3 Comments:

Blogger Linda said...

My 10 month old grandchild had a heart transplant two months ago. I have CD and my daughter is carrying the CD gene (whatever that means). Is there a link between MY CD and my grandson's dilated cardiomyopathy?

November 1, 2009 at 2:41 PM  
Blogger Lulu said...

Many people with cardiomyopathy also need some thiamine. B complex and additional thiamine may be beneficial. Many people with Celiac or gluten intolerance are suffering from poor digestion and have for years and supplementation is vital. Magnesium and COQ10 will also help in this instance.

November 3, 2009 at 9:24 AM  
Blogger Larisa said...

To Linda: A good general information website is celiac.com. I would definitely plan on getting your grandchild tested and even before you get the results, completely removing all sources of gluten just in case. You may also want to check for other food intolerances or allergies, since it is common for celiacs to have multiple intolerances. It may be your grandchild is not officially celiac, but may develop it later so it would be prudent for all of you to limit exposure. I, personally knew I was intolerant but only recently (at age 44) developed serious symptoms. I wish I had been more vigilant. I hope your entire family copes well and live good lives from here on out!

In September, I gave myself several B complex injections, although I certainly can't recommend that to others... I've done quite a bit of my own veterinary work on my farms and occasionally I do things that may or may not be wise because I am without health insurance and broke. That said, although I am still having symptoms OFTEN, they have been more manageable. It's gotten to the point where only people who know me see me hold onto walls for balance or touch my chest when it hurts; I am able to keep talking, standing and acting fairly normal. I am also taking magnesium and Coenzyme Q10 (the fermented ubiquinone type) as well as a good raw multivitamin.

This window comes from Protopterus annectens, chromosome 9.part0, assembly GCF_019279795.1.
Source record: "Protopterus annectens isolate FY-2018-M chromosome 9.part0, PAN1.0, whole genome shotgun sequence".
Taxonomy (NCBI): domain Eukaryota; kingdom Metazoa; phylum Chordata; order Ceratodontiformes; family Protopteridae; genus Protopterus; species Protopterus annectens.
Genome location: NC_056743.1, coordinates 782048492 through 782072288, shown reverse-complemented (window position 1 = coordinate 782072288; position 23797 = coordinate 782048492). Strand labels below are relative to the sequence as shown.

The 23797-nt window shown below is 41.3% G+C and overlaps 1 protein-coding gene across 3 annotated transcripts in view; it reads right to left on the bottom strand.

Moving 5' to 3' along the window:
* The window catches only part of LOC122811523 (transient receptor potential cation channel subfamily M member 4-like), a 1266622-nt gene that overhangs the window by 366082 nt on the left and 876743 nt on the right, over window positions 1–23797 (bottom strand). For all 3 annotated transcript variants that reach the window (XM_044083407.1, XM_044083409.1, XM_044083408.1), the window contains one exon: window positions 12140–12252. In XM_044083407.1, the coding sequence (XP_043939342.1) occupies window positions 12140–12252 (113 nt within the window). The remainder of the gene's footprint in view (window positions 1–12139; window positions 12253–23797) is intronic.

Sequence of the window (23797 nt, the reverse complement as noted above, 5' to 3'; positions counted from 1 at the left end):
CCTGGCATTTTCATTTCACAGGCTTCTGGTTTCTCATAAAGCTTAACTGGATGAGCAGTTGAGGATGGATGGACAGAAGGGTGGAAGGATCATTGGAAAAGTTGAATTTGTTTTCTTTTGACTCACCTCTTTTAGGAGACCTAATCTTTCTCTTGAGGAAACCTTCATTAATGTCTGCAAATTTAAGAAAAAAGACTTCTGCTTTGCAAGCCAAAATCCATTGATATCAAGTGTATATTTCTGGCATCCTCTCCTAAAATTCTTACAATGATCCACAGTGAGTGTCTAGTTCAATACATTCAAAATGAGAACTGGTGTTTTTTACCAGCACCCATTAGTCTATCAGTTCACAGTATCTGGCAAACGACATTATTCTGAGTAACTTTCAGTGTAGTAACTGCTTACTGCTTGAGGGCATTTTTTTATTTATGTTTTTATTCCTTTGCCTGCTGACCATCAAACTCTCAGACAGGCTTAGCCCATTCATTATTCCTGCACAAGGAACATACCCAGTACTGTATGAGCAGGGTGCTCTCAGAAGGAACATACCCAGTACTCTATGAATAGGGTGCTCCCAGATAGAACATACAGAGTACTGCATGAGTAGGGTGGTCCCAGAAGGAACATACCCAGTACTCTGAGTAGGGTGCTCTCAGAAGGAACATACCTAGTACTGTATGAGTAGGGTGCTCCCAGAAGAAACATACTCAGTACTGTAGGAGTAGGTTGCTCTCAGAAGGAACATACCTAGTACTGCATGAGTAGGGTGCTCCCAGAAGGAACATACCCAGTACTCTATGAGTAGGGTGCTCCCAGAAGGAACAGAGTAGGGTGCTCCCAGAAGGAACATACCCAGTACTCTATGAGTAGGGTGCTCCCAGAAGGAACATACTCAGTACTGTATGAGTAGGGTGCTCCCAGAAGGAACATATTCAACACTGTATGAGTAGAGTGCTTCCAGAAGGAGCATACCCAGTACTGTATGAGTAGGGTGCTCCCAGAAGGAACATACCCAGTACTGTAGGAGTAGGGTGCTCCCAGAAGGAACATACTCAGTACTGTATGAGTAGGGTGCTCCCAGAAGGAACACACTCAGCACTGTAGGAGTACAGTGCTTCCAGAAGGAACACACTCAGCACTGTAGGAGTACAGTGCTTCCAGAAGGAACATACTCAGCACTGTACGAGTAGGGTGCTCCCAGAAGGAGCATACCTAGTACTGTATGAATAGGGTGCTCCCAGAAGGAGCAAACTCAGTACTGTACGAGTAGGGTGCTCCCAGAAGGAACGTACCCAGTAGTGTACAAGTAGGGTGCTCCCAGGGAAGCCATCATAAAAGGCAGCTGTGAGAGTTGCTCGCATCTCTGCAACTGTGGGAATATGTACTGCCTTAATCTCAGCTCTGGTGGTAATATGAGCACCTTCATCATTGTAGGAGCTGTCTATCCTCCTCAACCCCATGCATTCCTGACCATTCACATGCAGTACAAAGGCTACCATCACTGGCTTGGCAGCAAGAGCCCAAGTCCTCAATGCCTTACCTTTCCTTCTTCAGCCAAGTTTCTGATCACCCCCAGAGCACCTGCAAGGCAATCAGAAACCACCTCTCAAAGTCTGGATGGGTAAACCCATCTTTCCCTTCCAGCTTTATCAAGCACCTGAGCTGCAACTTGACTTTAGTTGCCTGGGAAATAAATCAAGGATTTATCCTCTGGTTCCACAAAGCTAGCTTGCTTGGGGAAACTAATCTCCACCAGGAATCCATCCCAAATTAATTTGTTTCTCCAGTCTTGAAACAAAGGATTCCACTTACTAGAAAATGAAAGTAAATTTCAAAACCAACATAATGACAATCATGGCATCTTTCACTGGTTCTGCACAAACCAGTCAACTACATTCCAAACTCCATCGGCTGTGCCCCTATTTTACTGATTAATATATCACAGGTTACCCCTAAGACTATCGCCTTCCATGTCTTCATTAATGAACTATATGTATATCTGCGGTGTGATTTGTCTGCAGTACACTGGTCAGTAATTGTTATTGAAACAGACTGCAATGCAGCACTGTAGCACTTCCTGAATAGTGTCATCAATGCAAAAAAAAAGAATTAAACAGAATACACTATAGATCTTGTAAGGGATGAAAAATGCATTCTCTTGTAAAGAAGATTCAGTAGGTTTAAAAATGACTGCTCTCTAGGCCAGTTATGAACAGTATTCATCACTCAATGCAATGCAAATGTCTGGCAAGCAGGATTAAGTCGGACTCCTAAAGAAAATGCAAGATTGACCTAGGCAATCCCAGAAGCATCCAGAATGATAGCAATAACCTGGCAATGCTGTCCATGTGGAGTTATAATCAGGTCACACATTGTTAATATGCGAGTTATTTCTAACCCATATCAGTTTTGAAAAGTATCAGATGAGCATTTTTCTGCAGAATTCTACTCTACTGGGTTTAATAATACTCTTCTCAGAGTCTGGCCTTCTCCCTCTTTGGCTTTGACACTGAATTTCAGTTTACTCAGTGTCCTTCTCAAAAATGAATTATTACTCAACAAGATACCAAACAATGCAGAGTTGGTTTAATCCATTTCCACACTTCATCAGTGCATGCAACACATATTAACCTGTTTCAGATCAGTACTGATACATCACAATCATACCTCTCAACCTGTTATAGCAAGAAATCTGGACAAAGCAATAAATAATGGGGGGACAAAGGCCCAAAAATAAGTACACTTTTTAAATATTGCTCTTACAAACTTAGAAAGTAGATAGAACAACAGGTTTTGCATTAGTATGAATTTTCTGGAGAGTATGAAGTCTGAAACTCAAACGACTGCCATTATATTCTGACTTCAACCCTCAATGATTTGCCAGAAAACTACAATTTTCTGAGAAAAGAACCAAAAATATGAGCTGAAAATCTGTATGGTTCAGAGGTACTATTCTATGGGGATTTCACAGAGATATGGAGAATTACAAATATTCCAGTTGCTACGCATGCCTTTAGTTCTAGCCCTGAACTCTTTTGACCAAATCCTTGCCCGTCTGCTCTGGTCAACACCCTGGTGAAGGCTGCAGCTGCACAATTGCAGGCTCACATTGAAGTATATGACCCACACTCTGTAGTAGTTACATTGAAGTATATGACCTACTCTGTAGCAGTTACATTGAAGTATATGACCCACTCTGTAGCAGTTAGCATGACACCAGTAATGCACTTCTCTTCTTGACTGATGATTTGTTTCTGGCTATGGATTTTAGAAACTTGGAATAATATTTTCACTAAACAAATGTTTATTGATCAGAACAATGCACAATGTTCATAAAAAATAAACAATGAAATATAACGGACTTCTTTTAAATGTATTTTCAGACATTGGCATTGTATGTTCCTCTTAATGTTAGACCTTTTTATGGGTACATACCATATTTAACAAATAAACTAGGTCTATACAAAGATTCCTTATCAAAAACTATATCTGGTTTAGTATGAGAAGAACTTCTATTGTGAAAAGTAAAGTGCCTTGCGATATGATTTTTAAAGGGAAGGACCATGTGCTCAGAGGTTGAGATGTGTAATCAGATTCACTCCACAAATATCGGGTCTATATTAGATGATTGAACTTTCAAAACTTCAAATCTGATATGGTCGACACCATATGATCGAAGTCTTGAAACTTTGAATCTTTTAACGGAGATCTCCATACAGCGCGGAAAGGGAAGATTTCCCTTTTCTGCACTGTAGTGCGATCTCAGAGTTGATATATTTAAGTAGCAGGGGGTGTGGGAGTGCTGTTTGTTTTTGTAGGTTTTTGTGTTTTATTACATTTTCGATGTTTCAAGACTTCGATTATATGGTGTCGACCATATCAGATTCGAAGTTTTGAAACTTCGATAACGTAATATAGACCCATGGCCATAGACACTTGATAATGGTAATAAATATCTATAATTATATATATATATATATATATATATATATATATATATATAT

Since I eat better than probably 99% of the population, I was somewhat stunned to realize I am suffering from malnutrition, but that is what celiac disease does. Eating well and supplementation are far preferable to a heart transplant. A statistic that shocked me was that heart transplant patients are 2.5% MORE LIKELY TO BE CELIACS than non-celiacs, even though celiacs only make up 1% of the population. If that isn't a wake up call while I'm suffering heart pain, I don't know what is. It is time to get serious about this.

I worry also about my daughter, who we suspect has celiac disease. She has no heart symptoms, but heart trouble runs in the family and so does diabetes. Celiacs are also more prone to type II diabetes.

All that makes me sound depressed about it, but it is comforting in a way to know that a number of small and large health issues may all be related. I have been feeling a little more upbeat and have actually caught myself humming as I've been playing with gluten free food. Things are going to be ok.

November 6, 2009 at 5:20 AM